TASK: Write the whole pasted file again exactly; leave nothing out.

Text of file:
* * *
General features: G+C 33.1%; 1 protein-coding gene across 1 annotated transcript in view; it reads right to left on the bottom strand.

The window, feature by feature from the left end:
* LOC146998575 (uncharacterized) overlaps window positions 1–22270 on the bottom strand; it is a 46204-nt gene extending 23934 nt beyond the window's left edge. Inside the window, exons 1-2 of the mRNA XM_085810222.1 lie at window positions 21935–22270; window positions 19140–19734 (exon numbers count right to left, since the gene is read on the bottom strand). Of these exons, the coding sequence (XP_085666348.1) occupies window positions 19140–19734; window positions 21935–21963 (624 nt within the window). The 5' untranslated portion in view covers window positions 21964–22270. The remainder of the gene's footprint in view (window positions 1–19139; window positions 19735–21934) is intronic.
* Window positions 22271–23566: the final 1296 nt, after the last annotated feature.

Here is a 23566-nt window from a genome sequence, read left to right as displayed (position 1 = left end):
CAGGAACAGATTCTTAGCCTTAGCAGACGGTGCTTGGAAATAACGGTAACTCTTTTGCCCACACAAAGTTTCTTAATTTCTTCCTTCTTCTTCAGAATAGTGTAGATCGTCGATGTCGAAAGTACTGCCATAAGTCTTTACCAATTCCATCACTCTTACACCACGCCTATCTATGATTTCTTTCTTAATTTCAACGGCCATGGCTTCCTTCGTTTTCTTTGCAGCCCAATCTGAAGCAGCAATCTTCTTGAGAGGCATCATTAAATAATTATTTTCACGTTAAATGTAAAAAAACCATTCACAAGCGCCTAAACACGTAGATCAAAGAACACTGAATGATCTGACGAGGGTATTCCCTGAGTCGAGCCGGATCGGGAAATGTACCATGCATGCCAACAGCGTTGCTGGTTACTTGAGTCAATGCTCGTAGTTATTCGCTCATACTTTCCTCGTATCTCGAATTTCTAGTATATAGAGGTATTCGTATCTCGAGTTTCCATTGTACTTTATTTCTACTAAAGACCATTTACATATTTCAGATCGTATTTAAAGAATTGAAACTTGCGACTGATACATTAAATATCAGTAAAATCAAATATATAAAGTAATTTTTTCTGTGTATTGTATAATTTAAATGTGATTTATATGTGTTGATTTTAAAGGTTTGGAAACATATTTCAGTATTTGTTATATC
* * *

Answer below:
General features: G+C 33.1%; 1 protein-coding gene across 1 annotated transcript in view; it reads right to left on the bottom strand.

The window, feature by feature from the left end:
* LOC146998575 (uncharacterized) overlaps window positions 1–22270 on the bottom strand; it is a 46204-nt gene extending 23934 nt beyond the window's left edge. Inside the window, exons 1-2 of the mRNA XM_085810222.1 lie at window positions 21935–22270; window positions 19140–19734 (exon numbers count right to left, since the gene is read on the bottom strand). Of these exons, the coding sequence (XP_085666348.1) occupies window positions 19140–19734; window positions 21935–21963 (624 nt within the window). The 5' untranslated portion in view covers window positions 21964–22270. The remainder of the gene's footprint in view (window positions 1–19139; window positions 19735–21934) is intronic.
* Window positions 22271–23566: the final 1296 nt, after the last annotated feature.

Here is a 23566-nt window from a genome sequence, read left to right as displayed (position 1 = left end):
CAGGAACAGATTCTTAGCCTTAGCAGACGGTGCTTGGAAATAACGGTAACTCTTTTGCCCACACAAAGTTTCTTAATTTCTTCCTTCTTCTTCAGAATAGTGTAGATCGTCGATGTCGAAAGTACTGCCATAAGTCTTTACCAATTCCATCACTCTTACACCACGCCTATCTATGATTTCTTTCTTAATTTCAACGGCCATGGCTTCCTTCGTTTTCTTTGCAGCCCAATCTGAAGCAGCAATCTTCTTGAGAGGCATCATTAAATAATTATTTTCACGTTAAATGTAAAAAAACCATTCACAAGCGCCTAAACACGTAGATCAAAGAACACTGAATGATCTGACGAGGGTATTCCCTGAGTCGAGCCGGATCGGGAAATGTACCATGCATGCCAACAGCGTTGCTGGTTACTTGAGTCAATGCTCGTAGTTATTCGCTCATACTTTCCTCGTATCTCGAATTTCTAGTATATAGAGGTATTCGTATCTCGAGTTTCCATTGTACTTTATTTCTACTAAAGACCATTTACATATTTCAGATCGTATTTAAAGAATTGAAACTTGCGACTGATACATTAAATATCAGTAAAATCAAATATATAAAGTAATTTTTTCTGTGTATTGTATAATTTAAATGTGATTTATATGTGTTGATTTTAAAGGTTTGGAAACATATTTCAGTATTTGTTATATC